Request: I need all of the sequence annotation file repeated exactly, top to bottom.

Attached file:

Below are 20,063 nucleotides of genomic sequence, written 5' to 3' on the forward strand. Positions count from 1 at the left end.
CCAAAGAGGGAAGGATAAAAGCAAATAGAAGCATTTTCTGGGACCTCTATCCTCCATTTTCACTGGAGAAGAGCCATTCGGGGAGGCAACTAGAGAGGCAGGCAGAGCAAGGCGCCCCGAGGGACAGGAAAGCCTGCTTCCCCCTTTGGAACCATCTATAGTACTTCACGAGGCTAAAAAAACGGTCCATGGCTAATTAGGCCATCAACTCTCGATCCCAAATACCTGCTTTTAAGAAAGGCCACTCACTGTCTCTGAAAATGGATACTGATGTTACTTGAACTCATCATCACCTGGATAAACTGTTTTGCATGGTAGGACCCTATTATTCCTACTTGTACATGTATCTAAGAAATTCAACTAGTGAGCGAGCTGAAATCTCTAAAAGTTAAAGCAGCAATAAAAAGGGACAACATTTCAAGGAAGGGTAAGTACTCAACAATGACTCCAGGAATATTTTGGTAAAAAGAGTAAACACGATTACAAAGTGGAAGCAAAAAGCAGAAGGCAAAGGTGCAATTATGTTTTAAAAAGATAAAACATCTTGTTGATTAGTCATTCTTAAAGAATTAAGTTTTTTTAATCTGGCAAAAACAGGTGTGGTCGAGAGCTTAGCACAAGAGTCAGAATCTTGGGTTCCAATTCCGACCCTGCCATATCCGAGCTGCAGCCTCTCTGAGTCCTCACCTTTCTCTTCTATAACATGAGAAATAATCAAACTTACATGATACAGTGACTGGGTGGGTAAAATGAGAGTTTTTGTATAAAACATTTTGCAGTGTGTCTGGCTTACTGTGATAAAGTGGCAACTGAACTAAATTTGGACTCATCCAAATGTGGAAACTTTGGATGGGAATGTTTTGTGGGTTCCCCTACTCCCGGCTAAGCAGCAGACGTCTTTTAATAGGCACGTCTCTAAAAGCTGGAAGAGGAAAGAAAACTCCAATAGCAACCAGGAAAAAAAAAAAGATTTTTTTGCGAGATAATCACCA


Below are 20,063 nucleotides of genomic sequence, written 5' to 3' on the forward strand. Positions count from 1 at the left end.
CCAAAGAGGGAAGGATAAAAGCAAATAGAAGCATTTTCTGGGACCTCTATCCTCCATTTTCACTGGAGAAGAGCCATTCGGGGAGGCAACTAGAGAGGCAGGCAGAGCAAGGCGCCCCGAGGGACAGGAAAGCCTGCTTCCCCCTTTGGAACCATCTATAGTACTTCACGAGGCTAAAAAAACGGTCCATGGCTAATTAGGCCATCAACTCTCGATCCCAAATACCTGCTTTTAAGAAAGGCCACTCACTGTCTCTGAAAATGGATACTGATGTTACTTGAACTCATCATCACCTGGATAAACTGTTTTGCATGGTAGGACCCTATTATTCCTACTTGTACATGTATCTAAGAAATTCAACTAGTGAGCGAGCTGAAATCTCTAAAAGTTAAAGCAGCAATAAAAAGGGACAACATTTCAAGGAAGGGTAAGTACTCAACAATGACTCCAGGAATATTTTGGTAAAAAGAGTAAACACGATTACAAAGTGGAAGCAAAAAGCAGAAGGCAAAGGTGCAATTATGTTTTAAAAAGATAAAACATCTTGTTGATTAGTCATTCTTAAAGAATTAAGTTTTTTTAATCTGGCAAAAACAGGTGTGGTCGAGAGCTTAGCACAAGAGTCAGAATCTTGGGTTCCAATTCCGACCCTGCCATATCCGAGCTGCAGCCTCTCTGAGTCCTCACCTTTCTCTTCTATAACATGAGAAATAATCAAACTTACATGATACAGTGACTGGGTGGGTAAAATGAGAGTTTTTGTATAAAACATTTTGCAGTGTGTCTGGCTTACTGTGATAAAGTGGCAACTGAACTAAATTTGGACTCATCCAAATGTGGAAACTTTGGATGGGAATGTTTTGTGGGTTCCCCTACTCCCGGCTAAGCAGCAGACGTCTTTTAATAGGCACGTCTCTAAAAGCTGGAAGAGGAAAGAAAACTCCAATAGCAACCAGGAAAAAAAAAAAGATTTTTTTGCGAGATAATCACCA